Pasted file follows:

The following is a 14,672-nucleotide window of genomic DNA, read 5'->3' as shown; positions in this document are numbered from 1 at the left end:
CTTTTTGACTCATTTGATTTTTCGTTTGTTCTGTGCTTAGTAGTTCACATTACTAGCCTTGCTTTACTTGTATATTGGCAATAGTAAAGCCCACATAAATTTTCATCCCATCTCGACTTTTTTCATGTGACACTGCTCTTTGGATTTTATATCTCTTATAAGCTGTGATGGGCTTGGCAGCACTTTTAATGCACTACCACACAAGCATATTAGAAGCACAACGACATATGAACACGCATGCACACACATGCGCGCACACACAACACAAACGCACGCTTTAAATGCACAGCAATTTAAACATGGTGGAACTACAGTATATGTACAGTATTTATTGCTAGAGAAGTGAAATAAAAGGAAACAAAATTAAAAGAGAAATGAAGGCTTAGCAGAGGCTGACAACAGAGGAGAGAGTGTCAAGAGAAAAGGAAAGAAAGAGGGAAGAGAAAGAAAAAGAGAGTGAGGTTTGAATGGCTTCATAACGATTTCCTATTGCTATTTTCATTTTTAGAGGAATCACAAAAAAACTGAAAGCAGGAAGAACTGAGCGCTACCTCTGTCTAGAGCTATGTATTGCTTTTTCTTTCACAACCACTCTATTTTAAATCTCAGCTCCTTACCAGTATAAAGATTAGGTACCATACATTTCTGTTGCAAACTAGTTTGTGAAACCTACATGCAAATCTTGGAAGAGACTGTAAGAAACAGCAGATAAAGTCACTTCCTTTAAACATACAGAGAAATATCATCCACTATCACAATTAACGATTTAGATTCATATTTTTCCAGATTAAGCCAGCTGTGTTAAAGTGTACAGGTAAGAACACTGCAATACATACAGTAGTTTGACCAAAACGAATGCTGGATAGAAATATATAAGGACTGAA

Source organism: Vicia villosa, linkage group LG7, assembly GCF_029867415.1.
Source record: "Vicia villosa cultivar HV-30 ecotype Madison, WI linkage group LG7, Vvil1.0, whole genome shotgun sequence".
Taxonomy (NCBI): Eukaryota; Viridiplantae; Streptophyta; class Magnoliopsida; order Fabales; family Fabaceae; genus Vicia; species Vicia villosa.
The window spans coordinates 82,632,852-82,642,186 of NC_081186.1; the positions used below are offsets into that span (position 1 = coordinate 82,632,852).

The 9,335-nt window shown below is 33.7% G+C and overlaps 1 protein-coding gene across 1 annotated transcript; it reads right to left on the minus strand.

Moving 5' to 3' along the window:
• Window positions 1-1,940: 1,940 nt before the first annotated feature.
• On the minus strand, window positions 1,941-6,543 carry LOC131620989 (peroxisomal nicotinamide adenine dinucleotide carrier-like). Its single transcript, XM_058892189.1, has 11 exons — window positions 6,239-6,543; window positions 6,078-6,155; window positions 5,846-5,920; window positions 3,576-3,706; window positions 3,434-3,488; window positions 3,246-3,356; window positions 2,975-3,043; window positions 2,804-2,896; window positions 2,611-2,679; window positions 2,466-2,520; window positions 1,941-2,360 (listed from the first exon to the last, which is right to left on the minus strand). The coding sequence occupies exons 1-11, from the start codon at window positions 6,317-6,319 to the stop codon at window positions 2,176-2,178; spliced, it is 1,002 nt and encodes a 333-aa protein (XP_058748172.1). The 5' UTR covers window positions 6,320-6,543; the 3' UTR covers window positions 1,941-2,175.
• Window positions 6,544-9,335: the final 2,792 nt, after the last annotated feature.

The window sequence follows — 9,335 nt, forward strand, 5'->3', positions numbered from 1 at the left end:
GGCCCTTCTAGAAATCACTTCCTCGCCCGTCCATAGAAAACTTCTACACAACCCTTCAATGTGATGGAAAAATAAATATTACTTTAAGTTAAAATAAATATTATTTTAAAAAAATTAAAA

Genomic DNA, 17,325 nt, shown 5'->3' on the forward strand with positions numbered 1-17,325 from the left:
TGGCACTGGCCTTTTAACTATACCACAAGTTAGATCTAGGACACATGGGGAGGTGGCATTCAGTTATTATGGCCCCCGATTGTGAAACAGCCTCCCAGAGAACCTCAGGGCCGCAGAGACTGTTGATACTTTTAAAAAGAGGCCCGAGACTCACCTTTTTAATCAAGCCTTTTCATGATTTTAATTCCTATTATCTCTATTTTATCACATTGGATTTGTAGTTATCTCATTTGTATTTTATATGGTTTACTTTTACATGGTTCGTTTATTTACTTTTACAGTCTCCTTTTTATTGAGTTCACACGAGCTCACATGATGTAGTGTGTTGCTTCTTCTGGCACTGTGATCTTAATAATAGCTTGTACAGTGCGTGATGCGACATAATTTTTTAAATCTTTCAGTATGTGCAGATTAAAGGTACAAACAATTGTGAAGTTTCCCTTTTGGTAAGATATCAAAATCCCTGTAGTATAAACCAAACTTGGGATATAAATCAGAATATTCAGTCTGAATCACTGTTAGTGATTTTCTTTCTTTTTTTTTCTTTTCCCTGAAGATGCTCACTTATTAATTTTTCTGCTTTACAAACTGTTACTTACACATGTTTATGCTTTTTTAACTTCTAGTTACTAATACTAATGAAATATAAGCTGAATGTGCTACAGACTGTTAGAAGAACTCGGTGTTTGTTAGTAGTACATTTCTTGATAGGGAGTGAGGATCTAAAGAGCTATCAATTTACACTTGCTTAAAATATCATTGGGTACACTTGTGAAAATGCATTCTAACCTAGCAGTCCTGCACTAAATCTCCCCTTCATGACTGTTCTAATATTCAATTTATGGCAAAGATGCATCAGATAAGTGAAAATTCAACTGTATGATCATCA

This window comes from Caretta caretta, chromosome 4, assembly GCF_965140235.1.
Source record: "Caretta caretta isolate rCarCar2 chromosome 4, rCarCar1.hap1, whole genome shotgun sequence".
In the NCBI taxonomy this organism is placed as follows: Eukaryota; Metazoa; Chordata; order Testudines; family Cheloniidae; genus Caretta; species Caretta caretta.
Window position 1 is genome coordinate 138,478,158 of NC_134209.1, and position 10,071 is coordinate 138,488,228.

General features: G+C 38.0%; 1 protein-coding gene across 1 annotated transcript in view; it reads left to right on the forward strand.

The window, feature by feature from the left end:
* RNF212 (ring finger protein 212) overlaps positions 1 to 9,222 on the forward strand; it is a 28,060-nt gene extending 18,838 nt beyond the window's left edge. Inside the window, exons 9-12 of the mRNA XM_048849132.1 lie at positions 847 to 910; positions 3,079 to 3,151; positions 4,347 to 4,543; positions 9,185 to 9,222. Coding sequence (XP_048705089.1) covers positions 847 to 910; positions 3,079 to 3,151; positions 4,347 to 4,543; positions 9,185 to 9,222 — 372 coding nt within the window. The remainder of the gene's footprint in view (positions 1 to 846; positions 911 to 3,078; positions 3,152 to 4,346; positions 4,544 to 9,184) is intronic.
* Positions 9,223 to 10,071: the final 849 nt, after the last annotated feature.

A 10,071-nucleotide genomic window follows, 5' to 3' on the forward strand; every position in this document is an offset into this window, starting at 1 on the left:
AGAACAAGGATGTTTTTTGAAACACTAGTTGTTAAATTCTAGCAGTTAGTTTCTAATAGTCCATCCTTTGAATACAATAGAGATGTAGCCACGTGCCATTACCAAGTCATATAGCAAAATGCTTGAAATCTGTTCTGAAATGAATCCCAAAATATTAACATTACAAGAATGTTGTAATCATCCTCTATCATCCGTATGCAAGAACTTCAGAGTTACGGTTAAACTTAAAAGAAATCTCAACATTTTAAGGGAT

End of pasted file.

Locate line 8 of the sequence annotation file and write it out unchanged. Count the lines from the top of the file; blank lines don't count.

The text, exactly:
Moving 5' to 3' along the window: